Artist Melissa Pierce Murray leads a session in which teenagers at AccessArt’s Experimental Drawing Class explore drawings with a collaborative element, drawing from clay and wire models and using electrical tape combined with other media. Melissa says: ‘These three approaches are ways of challenging habitual ways of drawing by expanding the repertoire of marks and approaches.’
This workshop complemented the teenagers’ main making project for the term: Modelling the Head in Clay
During a term when we were focused on creating clay heads (see: Modelling the Head in Clay) , we had a few drawing sessions as an alternative activity for the teens who wanted a break from or had completed their clay heads.
Drawing with Two Hands
This activity can be done in two ways, working with a partner or alone. I suggest you try both!
The idea is to have two hands working on a drawing at the same time, each hand using two contrasting tool or medium. You could for example, choose two types of markers, on thick and one thin, or two different colours, or even contrasting pencil with brush. The two hands will also bring a contrasting style of marks.
To work with a partner on the same drawing, you might agree at the outset to draw the same thing (e.g. a tree or face, or an object in front of you). Alternatively, you could just both start drawing and see how your ideas influence each other. You could talk as you go along (‘let’s try this…”), or you can try doing this activity without talking to each other. Doing this activity without speaking is a nice way of letting go of control, and of communicating through the drawing. You might start to copy the marks or the other person, or follow their idea. You might highlight or contrast they marks they make, or might be prompted to explore a different idea. Drawing without agreeing about the outcome or intent can be frustrating and confusing or fun and surprising. Either way, it can catalyse new ideas and marks. The aim is to expand the range of approaches – both technical and conceptual- that the artists can bring to their work.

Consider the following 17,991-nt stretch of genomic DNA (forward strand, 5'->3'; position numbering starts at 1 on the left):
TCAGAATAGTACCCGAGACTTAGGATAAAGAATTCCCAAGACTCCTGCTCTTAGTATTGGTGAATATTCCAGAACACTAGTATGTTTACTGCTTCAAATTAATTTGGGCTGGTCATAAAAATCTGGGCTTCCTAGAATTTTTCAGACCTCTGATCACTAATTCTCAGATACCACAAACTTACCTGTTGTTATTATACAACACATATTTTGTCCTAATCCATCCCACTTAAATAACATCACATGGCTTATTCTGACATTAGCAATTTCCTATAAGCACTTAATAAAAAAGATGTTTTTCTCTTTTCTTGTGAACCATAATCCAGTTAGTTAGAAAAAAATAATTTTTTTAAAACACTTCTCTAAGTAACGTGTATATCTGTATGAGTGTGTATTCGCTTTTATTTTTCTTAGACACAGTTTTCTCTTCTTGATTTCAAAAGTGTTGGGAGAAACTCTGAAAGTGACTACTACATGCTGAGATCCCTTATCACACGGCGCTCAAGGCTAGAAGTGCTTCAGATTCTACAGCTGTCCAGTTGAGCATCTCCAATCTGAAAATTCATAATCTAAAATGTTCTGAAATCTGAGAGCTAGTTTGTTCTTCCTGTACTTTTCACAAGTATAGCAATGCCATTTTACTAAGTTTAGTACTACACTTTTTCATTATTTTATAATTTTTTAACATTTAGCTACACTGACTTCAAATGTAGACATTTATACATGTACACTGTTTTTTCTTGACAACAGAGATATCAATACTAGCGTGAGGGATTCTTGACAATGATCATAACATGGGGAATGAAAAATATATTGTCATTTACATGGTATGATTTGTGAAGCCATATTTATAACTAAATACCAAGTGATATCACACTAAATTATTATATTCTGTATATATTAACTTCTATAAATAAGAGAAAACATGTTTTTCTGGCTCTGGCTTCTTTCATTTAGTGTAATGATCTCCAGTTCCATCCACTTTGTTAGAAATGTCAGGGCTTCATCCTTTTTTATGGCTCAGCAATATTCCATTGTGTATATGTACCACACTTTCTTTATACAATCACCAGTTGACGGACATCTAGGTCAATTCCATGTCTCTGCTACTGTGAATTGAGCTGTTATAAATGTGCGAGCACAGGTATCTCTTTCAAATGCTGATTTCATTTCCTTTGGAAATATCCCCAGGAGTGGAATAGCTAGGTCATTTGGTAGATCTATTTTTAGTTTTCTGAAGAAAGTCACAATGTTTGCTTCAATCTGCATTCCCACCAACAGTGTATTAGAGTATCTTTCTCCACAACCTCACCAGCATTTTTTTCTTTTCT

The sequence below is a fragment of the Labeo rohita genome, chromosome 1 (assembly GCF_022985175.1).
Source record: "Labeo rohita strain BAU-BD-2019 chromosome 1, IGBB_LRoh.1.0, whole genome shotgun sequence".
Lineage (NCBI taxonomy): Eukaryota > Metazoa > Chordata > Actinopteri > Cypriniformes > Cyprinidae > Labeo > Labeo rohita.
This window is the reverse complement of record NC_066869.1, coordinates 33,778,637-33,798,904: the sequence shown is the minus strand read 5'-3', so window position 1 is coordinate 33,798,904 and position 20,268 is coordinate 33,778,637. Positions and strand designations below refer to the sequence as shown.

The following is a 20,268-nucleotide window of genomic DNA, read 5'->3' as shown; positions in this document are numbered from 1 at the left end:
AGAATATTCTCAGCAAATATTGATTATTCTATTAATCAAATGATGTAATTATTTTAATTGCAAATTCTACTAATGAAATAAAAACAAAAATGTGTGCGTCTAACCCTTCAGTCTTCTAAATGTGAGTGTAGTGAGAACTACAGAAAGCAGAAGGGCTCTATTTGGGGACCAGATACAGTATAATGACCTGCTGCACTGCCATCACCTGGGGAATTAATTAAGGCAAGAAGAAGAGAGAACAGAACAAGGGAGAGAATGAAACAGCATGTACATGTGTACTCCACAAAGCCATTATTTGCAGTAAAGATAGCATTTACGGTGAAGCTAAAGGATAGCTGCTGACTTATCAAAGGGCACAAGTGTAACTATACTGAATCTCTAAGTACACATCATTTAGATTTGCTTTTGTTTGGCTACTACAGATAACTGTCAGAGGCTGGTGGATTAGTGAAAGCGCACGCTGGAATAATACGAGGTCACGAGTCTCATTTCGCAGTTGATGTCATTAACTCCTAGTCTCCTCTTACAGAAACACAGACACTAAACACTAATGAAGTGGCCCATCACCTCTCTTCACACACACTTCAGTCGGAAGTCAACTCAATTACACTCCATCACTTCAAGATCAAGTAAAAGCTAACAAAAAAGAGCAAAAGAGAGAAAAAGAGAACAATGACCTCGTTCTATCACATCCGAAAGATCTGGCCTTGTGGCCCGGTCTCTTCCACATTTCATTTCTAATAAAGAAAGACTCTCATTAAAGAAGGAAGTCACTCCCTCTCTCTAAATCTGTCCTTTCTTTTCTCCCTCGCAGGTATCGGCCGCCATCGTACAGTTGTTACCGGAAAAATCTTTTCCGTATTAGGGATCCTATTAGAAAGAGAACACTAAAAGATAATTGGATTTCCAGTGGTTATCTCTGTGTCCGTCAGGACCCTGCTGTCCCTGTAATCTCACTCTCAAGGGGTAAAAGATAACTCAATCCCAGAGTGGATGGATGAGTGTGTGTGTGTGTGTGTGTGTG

Next try working alone and draw with both hands. You might contrast a thick with a thin marker, a graphite pencil with an ink pen, or use two different colours. As you work, see how your hands relate – do you make confident, bold marks with one hand, and delicate, tentative or shaky with the other? Or do you make lines with one hand and shading with the other? One student discovered a way of using contrasting colours to add shading. Another used a marker to make jagged, dark marks of a branch and smudgy pastels for flowers.
For this class I brought in small human and animal figures which I had modelled with wire. I made these figures by drawing with wire in three dimensions. In this class I asked the students to build up their drawings by using line as if they were modelling in wire or clay.
Trying to represent the complex forms and textures of the wire inspired fresh approaches to form and mark making. Students found way of representing tangled wire or related techniques of drawing from wire forms with the study of the clay heads.
Drawing with Tape
In this class we used black electrical tape. I like the flat, bold graphic quality of line of the tape, how you can cut it into strips and curve the line around as you stick it to the paper. The black plastic tape can be easily cut, shaped and stretched, and is a quick way of making large drawings. You can develop the drawing by adding other media – graphite or coloured lines or tones, contrasting the bold black lines of tape with delicate thin lines of pencil. Another technique is to stick down the tape, add colour or shade, then remove the tape to create negative space.
See all resources by Melissa here: Melissa Pierce Murray